At The Copywriting Conference this year, Mez Homayunfard from Online Marketing Gurus spoke about the optimum length for blogs, a length that, statistically, results in more shares and, ultimately, more traffic.
That length he spoke about was 1800 words.
When he said that, I thought of you.
Writing isn’t your thing.
You didn’t go into business to become a writer or a publisher, yet here you are, being told you need to churn out these mega-posts.
Online-marketing pro Neil Patel also recommends that blog posts for most industries come in around 2000 words.
2000 words. Two thoouuussand words.
I know what you’re thinking.
That sounds like a hard slog.
Probably too hard to bother.
The statistics are clear: longer posts perform better (if more readers and more traffic are things you’re aiming for).
The way I see it, if you’re going to bother writing a blog post at all, you might as well give yourself the best possible chance of that blog post being read!
I recommend to my Steal the Spotlight clients that they blog less frequently, usually monthly, but make each blog post longer.
Longer blog posts are more in-depth, more helpful, and have a higher perceived value to their readers.
I know you don’t find writing blog posts (especially long ones) particularly easy or enjoyable. I know that because none of my clients do.
I want to make your blogging life easier.
I asked eight professional copywriters to help me come up with fifteen pro tips to make your blog writing process faster, smoother and hopefully a little less painful!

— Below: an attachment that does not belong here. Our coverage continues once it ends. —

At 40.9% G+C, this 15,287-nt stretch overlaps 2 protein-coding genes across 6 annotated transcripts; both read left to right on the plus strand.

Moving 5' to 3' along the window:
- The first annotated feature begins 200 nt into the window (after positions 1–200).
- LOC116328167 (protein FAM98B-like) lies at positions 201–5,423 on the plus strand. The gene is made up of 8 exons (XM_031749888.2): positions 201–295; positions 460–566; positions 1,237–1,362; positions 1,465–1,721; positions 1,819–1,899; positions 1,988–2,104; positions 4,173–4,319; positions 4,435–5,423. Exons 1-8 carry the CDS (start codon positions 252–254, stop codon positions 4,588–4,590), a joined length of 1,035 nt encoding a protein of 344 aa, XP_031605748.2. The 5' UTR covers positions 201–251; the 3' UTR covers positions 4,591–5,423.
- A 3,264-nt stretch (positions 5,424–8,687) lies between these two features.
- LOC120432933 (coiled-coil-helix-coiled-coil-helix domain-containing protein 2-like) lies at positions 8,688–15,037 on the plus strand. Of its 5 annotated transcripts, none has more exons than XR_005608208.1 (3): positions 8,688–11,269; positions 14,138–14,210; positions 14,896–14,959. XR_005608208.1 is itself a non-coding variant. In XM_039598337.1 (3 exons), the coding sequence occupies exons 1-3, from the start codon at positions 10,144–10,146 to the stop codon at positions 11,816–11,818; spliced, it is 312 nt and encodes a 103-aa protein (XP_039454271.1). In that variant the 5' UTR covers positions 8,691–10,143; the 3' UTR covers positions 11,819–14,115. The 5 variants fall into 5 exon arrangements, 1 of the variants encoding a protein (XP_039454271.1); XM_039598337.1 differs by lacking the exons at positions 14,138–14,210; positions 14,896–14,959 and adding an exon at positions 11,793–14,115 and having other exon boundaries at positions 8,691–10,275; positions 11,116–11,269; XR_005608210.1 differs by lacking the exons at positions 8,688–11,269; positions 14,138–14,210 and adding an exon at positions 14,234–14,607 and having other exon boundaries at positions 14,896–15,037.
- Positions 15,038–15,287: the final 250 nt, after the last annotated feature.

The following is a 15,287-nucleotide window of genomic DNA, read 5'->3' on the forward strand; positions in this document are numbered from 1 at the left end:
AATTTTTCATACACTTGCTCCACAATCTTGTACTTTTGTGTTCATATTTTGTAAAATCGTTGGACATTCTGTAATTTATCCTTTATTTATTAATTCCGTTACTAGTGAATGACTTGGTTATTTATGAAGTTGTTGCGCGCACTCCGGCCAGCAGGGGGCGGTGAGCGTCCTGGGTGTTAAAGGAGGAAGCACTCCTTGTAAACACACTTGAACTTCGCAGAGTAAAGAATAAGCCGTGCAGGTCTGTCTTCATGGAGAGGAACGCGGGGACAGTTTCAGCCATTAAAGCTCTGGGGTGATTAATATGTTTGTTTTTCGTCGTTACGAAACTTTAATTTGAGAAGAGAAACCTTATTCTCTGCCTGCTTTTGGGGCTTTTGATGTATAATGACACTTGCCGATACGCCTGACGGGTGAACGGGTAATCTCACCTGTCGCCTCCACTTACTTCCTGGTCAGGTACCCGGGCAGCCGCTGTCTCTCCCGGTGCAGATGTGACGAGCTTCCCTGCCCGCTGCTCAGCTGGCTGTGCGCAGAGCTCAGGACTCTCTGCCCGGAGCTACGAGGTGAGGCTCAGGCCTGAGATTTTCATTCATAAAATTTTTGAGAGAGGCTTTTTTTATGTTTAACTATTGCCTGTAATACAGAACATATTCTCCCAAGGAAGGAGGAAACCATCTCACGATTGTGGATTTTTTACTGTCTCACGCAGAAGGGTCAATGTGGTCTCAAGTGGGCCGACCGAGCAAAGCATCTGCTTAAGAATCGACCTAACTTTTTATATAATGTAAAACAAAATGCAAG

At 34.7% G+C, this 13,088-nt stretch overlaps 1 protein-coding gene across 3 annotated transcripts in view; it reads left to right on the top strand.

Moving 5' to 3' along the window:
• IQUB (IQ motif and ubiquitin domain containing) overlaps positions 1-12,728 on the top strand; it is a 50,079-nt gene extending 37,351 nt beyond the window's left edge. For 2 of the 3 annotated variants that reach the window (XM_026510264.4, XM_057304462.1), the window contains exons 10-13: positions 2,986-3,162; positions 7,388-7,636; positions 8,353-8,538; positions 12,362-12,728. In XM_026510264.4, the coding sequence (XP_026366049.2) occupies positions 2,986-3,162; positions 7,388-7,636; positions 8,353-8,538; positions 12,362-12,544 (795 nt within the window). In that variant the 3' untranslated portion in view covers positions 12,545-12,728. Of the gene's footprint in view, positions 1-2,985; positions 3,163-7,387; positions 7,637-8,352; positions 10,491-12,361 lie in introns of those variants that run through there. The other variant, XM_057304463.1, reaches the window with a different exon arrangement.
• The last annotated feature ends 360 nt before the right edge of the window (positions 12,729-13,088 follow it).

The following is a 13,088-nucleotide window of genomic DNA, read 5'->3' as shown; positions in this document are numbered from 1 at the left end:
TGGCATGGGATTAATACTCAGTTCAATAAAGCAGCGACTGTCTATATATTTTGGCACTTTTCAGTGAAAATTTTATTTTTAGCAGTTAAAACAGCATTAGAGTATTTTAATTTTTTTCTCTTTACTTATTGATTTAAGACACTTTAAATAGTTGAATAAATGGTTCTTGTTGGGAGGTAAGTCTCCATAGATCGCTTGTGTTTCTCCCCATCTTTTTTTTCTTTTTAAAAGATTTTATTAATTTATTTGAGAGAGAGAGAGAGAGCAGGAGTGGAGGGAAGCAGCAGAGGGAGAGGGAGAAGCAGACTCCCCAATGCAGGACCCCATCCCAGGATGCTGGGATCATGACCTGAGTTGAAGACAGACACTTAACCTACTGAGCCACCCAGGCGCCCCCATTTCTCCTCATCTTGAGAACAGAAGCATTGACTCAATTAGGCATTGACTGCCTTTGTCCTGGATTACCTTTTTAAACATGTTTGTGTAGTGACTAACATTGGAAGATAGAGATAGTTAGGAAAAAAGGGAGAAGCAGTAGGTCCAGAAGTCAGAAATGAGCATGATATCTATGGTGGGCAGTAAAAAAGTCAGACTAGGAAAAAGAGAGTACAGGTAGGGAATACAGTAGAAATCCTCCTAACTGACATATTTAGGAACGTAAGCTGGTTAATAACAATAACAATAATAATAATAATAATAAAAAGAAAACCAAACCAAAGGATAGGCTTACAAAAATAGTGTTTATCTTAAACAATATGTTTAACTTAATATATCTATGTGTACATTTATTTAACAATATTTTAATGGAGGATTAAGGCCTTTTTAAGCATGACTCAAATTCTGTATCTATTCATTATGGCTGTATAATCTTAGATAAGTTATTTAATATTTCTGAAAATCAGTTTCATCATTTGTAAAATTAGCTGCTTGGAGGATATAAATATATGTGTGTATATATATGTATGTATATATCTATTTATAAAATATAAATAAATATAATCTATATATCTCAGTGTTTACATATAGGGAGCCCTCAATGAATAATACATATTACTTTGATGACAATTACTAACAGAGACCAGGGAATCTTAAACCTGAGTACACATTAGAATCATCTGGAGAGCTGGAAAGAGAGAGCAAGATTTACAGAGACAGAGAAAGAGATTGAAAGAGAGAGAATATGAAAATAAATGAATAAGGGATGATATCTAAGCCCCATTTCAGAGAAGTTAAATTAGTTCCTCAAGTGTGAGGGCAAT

No, I haven’t switched my career path to productivity coaching, but you and I both know that if you sit down for an hour to write a blog post, you’re going to spend 45 minutes of that time responding to email notifications, scrolling through Facebook, or dealing with any other possible distraction that comes your way.
Set yourself up to write by closing everything on your computer except what you use to write. Get your phone out of the room.
I’ve started using the Pomodoro method this year, which is a time management technique that guides you to work for 25 minutes, then take a 5 minute break.
Apparently it’s based on a kitchen timer (pomodoro is Italian for tomato), so you could head to the shop and pick yourself up a delightful plastic kitchen timer, which would also nicely satisfy your urge to procrastinate, or you could just use an online timer, like I do.
Twenty-five minutes seems to be a sweet spot, it’s short enough to induce a mild panic to achieve something in that time but long enough that you actually can achieve something and get a sense of satisfaction.
In your five minute break, get away from your blog post. Perhaps do something physical to get your energy levels up (even getting up and walking around helps). Whatever you choose, I recommend it include a change of scene.
There’s probably a nifty quiz that you could take (another tick in the procrastination box) to let you know at what time of day you’re most productive.
Morning, noon, or night. Have a think about it and decide what time of day would be best for you to write. Save your sleepy times for the email replies.
I must add one note to this one however, you can’t let this be an excuse for not writing.
If you’re a morning person but you have small kids (welcome to my world) or a day job, then too bad. You’re just going to have to suck it up and write at the time of day you’re able to.
“It seems obvious, but just start,” says Sydney copywriter Katherine Pranic.
“Stop procrastinating, and get some words onto the page. Simply starting with page headers can begin a trickle of typing that suddenly turns into a burst dam of words.”
For me, this is a bit like going to the gym. Once you get your runners on and get there, chances are you’ll follow through and do the exercise.
It’s the same thing with writing your blog post, once you sit down and start putting some words on paper, chances are you’ll keep going.